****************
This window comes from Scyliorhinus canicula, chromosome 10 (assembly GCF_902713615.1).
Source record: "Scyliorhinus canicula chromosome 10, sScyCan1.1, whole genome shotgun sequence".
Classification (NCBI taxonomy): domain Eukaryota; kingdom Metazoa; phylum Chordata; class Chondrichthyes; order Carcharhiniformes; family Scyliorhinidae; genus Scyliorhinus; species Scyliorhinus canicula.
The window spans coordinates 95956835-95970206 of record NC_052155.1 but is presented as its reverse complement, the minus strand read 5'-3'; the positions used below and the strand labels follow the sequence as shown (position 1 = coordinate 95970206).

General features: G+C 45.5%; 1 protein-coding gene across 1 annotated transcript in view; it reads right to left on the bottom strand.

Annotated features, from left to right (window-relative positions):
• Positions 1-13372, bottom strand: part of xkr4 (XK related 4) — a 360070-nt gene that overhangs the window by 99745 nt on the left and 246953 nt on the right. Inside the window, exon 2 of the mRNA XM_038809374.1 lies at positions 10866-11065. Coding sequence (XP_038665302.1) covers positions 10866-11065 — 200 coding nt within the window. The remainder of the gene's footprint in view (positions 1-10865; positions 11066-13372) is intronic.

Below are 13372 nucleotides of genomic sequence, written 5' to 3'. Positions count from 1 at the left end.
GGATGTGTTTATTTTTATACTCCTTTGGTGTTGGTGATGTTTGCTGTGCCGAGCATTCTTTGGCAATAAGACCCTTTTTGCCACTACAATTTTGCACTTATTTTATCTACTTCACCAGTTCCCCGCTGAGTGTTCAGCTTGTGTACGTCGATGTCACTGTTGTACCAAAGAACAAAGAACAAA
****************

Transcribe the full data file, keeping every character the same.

This window comes from Scyliorhinus canicula, chromosome 10 (assembly GCF_902713615.1).
Source record: "Scyliorhinus canicula chromosome 10, sScyCan1.1, whole genome shotgun sequence".
Classification (NCBI taxonomy): domain Eukaryota; kingdom Metazoa; phylum Chordata; class Chondrichthyes; order Carcharhiniformes; family Scyliorhinidae; genus Scyliorhinus; species Scyliorhinus canicula.
The window spans coordinates 95956835-95970206 of record NC_052155.1 but is presented as its reverse complement, the minus strand read 5'-3'; the positions used below and the strand labels follow the sequence as shown (position 1 = coordinate 95970206).

General features: G+C 45.5%; 1 protein-coding gene across 1 annotated transcript in view; it reads right to left on the bottom strand.

Annotated features, from left to right (window-relative positions):
• Positions 1-13372, bottom strand: part of xkr4 (XK related 4) — a 360070-nt gene that overhangs the window by 99745 nt on the left and 246953 nt on the right. Inside the window, exon 2 of the mRNA XM_038809374.1 lies at positions 10866-11065. Coding sequence (XP_038665302.1) covers positions 10866-11065 — 200 coding nt within the window. The remainder of the gene's footprint in view (positions 1-10865; positions 11066-13372) is intronic.

Below are 13372 nucleotides of genomic sequence, written 5' to 3'. Positions count from 1 at the left end.
GGATGTGTTTATTTTTATACTCCTTTGGTGTTGGTGATGTTTGCTGTGCCGAGCATTCTTTGGCAATAAGACCCTTTTTGCCACTACAATTTTGCACTTATTTTATCTACTTCACCAGTTCCCCGCTGAGTGTTCAGCTTGTGTACGTCGATGTCACTGTTGTACCAAAGAACAAAGAACAAA